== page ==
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These brides leave you cold

June 12, 2009 10:04 IST

Her wedding is supposed to be the biggest day of a girl's life. She is supposed to feel beautiful, loved and in every way possible she is supposed to feel like the most special person in the world -- because she decided to enter into a social contract with another person. Do people get to make a big hoo-hah with guest lists and cake-tasting sessions and venue decorations and honeymoon plans because they enter into other contracts? Like getting a job; signing a lease for a home; being elected to office?

I'm not going to get into my views on the drama society creates around one day (that is guaranteed to be less than perfect because we put so much pressure on it) when the rest of that marriage is really what the people involved should be focusing on. I'm not going to get into a conspiracy theory rant about how marriages are big business so naturally women are conditioned to treat that one day as the big event they must aspire to, for the duration of their lives before the event, and remember fondly as the height of their personal achievements, forever after that day. Doesn't it all sound a tad ridiculous when I put it like that?

So what is one supposed to expect of a movie called Bride Wars which is about two lifelong friends, Liv (Kate Hudson) and Emma (Anne Hathaway), who have dreamt about their perfect wedding being in a specific month at a specific venue?

A scene from Bride WarsReally? That is how one decides what a perfect wedding will be? What about the groom? The presence of family and loved ones? The promise of a partnership that will see both people through the thick and thin that life hurls at them?

No? Okay, then allow me to paint any woman that thinks like the two 'smart, successful women' who are the centrepiece of this blight on celluloid, as vapid and inessential.

It goes without saying that the friendship is torn apart when their weddings are double-booked, thereby making it impossible for them to be each other's Maid of Honour, and pitching them against each other in a battle for the better wedding.

Husbands-to-be, friends, waistlines and their own reputations become the casualties as they countdown to the day they will walk down the aisle. So it should come as no surprise to anyone at all, that neither of them walks away smelling like roses when the main event is behind them.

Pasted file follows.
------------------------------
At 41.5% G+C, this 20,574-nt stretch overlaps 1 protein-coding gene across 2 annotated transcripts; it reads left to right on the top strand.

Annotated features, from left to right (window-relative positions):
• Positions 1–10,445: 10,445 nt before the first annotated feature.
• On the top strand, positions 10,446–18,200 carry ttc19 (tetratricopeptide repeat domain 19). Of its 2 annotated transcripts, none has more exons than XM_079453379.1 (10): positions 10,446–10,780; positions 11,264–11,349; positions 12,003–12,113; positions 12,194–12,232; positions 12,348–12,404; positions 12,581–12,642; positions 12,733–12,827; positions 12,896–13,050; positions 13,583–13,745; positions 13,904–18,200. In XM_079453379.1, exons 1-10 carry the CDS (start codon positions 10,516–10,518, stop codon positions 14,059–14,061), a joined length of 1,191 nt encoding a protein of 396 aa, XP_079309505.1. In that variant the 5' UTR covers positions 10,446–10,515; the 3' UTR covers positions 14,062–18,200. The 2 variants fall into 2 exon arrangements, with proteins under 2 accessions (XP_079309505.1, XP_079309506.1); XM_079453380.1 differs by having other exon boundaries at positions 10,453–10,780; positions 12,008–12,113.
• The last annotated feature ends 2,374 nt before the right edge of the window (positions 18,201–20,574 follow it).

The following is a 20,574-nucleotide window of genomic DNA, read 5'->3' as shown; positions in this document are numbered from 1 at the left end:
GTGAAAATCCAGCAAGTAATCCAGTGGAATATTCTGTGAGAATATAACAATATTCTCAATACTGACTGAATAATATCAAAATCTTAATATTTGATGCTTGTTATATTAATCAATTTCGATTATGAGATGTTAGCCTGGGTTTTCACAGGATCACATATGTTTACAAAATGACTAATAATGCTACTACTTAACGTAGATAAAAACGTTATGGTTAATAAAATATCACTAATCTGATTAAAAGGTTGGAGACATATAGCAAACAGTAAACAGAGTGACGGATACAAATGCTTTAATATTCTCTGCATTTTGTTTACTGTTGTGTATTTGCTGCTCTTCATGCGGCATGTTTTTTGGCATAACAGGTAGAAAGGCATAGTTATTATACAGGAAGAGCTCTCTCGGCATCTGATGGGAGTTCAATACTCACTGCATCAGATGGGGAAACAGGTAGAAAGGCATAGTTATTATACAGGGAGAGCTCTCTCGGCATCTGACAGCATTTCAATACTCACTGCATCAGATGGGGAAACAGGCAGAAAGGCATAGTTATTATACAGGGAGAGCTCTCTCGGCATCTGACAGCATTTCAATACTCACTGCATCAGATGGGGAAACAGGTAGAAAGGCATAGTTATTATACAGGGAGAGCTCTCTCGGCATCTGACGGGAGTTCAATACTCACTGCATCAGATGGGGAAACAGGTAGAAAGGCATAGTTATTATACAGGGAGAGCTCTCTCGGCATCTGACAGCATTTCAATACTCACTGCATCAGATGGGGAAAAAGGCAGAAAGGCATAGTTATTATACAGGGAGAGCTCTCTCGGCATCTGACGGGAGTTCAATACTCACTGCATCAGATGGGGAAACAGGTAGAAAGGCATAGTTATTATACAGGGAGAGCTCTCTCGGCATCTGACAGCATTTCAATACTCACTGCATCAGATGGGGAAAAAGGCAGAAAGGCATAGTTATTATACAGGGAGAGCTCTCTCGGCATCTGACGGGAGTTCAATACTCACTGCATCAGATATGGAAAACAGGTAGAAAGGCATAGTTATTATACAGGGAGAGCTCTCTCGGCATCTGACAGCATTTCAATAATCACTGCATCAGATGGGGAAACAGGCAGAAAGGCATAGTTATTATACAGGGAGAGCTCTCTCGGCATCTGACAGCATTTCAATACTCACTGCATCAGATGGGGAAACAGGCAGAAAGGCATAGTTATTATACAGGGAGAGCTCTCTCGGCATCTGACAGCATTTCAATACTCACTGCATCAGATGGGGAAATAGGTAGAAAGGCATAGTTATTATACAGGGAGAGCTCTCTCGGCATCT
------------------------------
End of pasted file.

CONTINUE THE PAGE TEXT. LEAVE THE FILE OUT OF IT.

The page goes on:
A scene from Bride WarsSitting through this slight film (barely touches the hour-and-a-half mark and still manages to feel too long) one is forced to wonder what prompted the lead actresses to sign on for this project. Boredom? A fat pay cheque? An empty box on their career checklist? Coercion? A contract that needed to be honoured?

It definitely couldn't have been because the screenplay sparkled with wit and humour because if it did they left all that good stuff on the editing room floor. It also couldn't have been the prospect of working with the director of such 'classics' as 13 Going On 30, Tadpole and episodes of Ugly Betty and Lipstick Jungle.

The rest of the cast has precious little to do so the appeal (or lack thereof) of this movie rest solely on the shoulders of its leading ladies. Ms Hathaway has exhibited a certain gift for comic timing and has held her own in movies like The Devil Wears Prada, The Princess Diaries and hell she was even nominated for an Oscar for her work in Rachel Getting Married -- all off which does precious little to explain her participation in this project. Ms Hudson's facial muscles really don't move much and in the recent past she has helped sell more tabloids than movie tickets so maybe she needed this film.

As redeeming qualities go, this movie has none. It sounds like a decent idea and perhaps there is a good movie somewhere in the ether with this exact same premise. Bride Wars is not that film.

Rediff Rating:  

Elvis D'Silva